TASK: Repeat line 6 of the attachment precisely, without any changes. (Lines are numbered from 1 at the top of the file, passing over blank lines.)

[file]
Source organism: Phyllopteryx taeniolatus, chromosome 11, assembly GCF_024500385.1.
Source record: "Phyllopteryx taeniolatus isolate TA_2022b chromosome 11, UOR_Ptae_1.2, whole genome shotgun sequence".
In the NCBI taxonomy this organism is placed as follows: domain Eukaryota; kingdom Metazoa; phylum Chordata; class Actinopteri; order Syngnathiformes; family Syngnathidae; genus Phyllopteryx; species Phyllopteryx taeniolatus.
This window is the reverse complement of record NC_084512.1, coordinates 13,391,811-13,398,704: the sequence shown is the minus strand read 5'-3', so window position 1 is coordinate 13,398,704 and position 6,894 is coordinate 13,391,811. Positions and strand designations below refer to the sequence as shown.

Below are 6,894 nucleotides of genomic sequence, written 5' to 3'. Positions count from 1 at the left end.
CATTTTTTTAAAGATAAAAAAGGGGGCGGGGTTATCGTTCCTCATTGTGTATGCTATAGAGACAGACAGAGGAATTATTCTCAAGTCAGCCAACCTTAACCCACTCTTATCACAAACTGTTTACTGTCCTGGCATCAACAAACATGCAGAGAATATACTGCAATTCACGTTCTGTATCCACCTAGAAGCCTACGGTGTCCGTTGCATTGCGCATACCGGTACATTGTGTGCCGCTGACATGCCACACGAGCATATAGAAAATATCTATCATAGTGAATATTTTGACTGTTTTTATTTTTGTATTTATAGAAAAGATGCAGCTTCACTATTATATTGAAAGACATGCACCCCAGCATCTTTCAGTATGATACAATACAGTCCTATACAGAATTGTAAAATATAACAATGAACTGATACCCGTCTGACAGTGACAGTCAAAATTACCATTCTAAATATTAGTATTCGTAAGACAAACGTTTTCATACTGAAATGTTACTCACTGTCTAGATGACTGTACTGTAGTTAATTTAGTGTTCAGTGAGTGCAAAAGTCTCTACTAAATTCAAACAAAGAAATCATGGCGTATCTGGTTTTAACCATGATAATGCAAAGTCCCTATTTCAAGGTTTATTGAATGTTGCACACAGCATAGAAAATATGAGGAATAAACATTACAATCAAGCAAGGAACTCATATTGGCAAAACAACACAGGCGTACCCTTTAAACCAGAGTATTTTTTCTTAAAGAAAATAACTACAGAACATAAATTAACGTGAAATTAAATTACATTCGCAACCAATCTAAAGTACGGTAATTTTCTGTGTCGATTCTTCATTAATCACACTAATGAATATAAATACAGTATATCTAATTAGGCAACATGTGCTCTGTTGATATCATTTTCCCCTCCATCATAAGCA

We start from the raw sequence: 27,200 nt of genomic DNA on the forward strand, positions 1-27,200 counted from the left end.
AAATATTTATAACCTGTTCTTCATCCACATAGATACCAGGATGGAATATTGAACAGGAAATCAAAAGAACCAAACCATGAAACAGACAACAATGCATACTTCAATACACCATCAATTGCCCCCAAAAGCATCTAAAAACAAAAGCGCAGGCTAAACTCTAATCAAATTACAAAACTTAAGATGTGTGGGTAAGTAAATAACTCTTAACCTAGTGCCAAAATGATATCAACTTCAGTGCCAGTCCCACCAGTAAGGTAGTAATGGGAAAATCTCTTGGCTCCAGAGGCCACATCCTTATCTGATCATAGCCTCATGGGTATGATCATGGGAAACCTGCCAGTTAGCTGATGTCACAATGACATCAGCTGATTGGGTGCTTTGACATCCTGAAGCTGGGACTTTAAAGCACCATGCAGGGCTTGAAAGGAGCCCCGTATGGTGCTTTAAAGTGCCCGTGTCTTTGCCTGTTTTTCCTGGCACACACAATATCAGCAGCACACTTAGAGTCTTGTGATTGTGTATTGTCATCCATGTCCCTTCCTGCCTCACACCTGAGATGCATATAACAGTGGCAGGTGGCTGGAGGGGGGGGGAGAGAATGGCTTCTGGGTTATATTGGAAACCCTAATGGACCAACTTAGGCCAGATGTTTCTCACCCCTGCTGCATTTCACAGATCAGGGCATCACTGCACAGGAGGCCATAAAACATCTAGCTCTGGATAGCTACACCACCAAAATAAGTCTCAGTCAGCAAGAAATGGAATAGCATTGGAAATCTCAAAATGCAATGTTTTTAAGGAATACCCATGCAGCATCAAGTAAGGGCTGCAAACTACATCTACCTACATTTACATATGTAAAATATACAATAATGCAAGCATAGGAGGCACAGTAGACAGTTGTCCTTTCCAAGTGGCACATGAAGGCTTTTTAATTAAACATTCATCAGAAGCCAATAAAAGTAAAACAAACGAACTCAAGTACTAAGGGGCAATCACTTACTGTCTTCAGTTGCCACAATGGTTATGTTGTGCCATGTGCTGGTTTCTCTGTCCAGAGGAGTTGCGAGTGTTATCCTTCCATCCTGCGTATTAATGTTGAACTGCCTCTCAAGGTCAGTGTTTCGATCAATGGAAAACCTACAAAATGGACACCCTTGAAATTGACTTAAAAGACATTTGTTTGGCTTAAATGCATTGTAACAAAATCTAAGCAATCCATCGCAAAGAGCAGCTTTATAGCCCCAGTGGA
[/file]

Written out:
CATTTTTTTAAAGATAAAAAAGGGGGCGGGGTTATCGTTCCTCATTGTGTATGCTATAGAGACAGACAGAGGAATTATTCTCAAGTCAGCCAACCTTAACCCACTCTTATCACAAACTGTTTACTGTCCTGGCATCAACAAACATGCAGAGAATATACTGCAATTCACGTTCTGTATCCACCTAGAAGCCTACGGTGTCCGTTGCATTGCGCATACCGGTACATTGTGTGCCGCTGACATGCCACACGAGCATATAGAAAATATCTATCATAGTGAATATTTTGACTGTTTTTATTTTTGTATTTATAGAAAAGATGCAGCTTCACTATTATATTGAAAGACATGCACCCCAGCATCTTTCAGTATGATACAATACAGTCCTATACAGAATTGTAAAATATAACAATGAACTGATACCCGTCTGACAGTGACAGTCAAAATTACCATTCTAAATATTAGTATTCGTAAGACAAACGTTTTCATACTGAAATGTTACTCACTGTCTAGATGACTGTACTGTAGTTAATTTAGTGTTCAGTGAGTGCAAAAGTCTCTACTAAATTCAAACAAAGAAATCATGGCGTATCTGGTTTTAACCATGATAATGCAAAGTCCCTATTTCAAGGTTTATTGAATGTTGCACACAGCATAGAAAATATGAGGAATAAACATTACAATCAAGCAAGGAACTCATATTGGCAAAACAACACAGGCGTACCCTTTAAACCAGAGTATTTTTTCTTAAAGAAAATAACTACAGAACATAAATTAACGTGAAATTAAATTACATTCGCAACCAATCTAAAGTACGGTAATTTTCTGTGTCGATTCTTCATTAATCACACTAATGAATATAAATACAGTATATCTAATTAGGCAACATGTGCTCTGTTGATATCATTTTCCCCTCCATCATAAGCA